Reality check time!
When we started to think about raising poultry, I had the misconception that a chicken is a chicken is a chicken. They come in different colors but it's the same bird, right? LOL. There are many many breeds of chicken each with different traits. I've since learned that the modern meat chicken, sometimes called a "broiler" or "cornish x", is a freakish hybrid which grows at an unbelievable rate and is known for it's health issues. Simply put: if allowed to live for too long it will outgrow it's ability to support itself. Modern broilers can't breed naturally, and due to their hybrid genes: can't be produced without the exact genetic recipe. Because of this, all modern broiler chickens come from about the same 5 companies - in short: no one raising these meat birds can do it sustainably. You will always need to go back to them to provide you with more chicks.
Well, this didn't sit with the goal of sustainability and avoiding intensive industrial farming operations, which are arguably not great for both producer and product. If you're unfamiliar with the poultry industry, comedian John Oliver does a nice job of introducing that issue in this segment. I've seen a lot of other folks who raise broilers every year in their yard or pasture, but despite the improved living conditions of those birds, all the chicks have to come from somewhere. Broiler breeders are kept in operations like those seen here, and supply the same "grower" operations that I was trying to get away from.
So, what are the options?
One option you'll see often are chickens called 'dual-purpose' breeds. These are birds known for both egg laying and decent meat characteristics. A few of these breeds are: Orpingtons, Australorps, Plymouth Rocks, Dominiques, Cornish, Turken, and Rhode Island Reds. When it comes to 'dual-purpose' breeds there are many choices, but they all share the same basic trade off: you can have a sustainable flock, but they develop slower and have a narrower, less meaty frame than modern meat birds. More work and cost for less meat. However, to fit the goals I have for my flock, there isn't much else I can do. Fortunately, even the dual purpose breeds are really cool. The Turken for instance, a.k.a the 'Naked Neck' looks like something out of Jurassic Park, and because it grows 50% less feathers, it converts feed more efficiently. There's a lot out there to learn about and choose from.
Other types of birds?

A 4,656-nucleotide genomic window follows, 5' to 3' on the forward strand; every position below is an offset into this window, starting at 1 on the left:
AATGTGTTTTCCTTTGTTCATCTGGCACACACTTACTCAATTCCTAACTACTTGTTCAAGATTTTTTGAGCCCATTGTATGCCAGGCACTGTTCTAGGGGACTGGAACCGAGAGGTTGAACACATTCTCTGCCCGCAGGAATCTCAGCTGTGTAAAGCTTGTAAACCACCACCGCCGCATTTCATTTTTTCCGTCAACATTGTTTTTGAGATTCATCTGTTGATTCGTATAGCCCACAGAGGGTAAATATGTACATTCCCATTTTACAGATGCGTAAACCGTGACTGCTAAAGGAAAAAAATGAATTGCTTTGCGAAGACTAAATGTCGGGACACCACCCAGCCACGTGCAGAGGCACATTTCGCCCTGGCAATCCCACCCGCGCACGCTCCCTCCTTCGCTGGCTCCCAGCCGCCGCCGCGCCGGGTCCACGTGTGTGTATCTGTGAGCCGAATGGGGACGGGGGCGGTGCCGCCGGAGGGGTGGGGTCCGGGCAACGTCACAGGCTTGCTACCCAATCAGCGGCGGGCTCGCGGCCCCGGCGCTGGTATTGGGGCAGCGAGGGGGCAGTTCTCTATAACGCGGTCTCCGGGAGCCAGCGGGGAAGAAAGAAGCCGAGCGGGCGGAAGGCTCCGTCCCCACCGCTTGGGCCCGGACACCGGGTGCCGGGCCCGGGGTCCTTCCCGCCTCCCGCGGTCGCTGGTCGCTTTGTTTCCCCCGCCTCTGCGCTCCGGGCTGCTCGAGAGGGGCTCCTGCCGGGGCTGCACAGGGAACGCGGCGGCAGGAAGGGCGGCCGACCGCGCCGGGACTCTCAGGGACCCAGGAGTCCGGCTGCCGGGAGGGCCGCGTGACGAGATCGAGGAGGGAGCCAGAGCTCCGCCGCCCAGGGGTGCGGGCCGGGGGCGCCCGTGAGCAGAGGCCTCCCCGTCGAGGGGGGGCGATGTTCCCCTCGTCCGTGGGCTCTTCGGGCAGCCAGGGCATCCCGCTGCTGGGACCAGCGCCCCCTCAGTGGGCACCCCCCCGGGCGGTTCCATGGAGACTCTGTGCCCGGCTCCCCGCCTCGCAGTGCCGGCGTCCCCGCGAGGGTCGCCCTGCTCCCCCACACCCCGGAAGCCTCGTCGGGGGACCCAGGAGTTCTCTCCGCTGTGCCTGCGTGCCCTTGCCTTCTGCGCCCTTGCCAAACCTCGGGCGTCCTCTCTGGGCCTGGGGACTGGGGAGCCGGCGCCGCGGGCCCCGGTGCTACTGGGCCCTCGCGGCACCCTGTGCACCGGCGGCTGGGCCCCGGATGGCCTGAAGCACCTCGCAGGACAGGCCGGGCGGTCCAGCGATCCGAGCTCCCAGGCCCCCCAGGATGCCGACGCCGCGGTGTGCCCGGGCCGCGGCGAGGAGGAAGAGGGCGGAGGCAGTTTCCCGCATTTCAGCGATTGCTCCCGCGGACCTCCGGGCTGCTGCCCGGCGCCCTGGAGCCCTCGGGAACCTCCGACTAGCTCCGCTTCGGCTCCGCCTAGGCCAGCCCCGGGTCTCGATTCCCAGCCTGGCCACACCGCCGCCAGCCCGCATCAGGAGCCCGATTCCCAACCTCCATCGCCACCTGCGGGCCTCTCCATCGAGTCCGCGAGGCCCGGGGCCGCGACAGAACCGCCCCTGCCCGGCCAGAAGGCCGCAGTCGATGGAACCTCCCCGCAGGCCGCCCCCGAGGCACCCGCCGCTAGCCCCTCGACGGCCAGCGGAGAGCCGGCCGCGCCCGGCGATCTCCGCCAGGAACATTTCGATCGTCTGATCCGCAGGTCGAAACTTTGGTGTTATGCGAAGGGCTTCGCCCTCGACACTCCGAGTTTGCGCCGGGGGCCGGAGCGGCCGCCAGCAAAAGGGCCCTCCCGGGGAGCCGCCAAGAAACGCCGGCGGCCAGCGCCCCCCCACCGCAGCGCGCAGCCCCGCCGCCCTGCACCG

Well at first I got all excited about quail, which seem cool, but their size just puts me off. The eggs are tiny, and if you already have chickens, superfluous. If there were other considerations, such as space or noise that I needed to pay attention to perhaps they would be perfect, but given my situation it just seemed like a lot more work to produce just as much. Anyway, I haven't ruled them out, but I don't want to try this as a primary source of meat.
We are raising Bourbon Red turkeys, an American heritage breed. Prior to the development of the modern meat turkey, the Bourbon Red was one of the more popular choices of turkey for the table. However, they require a long grow out and we'll most likely only try to produce several each season.
We Chose To Raise...
After reading articles about a French dual-purpose breed which is world-renowned for it's meat quality, I decided to give the "American Bresse" a try. It's been hailed as "the Chicken of Kings" and is the only AOC (appellation d'origine contrôlée) protected poultry in the world. Because of it's protected status, outside the Bresse region in France the same bird cannot be called poulet de Bresse, so when raising them in America we call them "American Bresse". Due to differences in husbandry methods birds raised anywhere else in the world may not grow exactly the same as the french birds - so perhaps they won't taste the same. Nevertheless, I drank the gourmet kool-aide, and am now the proud caretaker of a small flock of 13 of these birds. Their 'gourmet' status set a high bar for quality, and I think it will be fun trying to produce a chicken that rivals its reputation. Sure they'll cost more to raise than the Cornish X, but I want a bird I can be proud to produce. I'll try to raise them using similar methods as French growers, so stay tuned for an update on this adventure.
Just wrapped up our first batch of American Bresse and put a few thoughts down about here.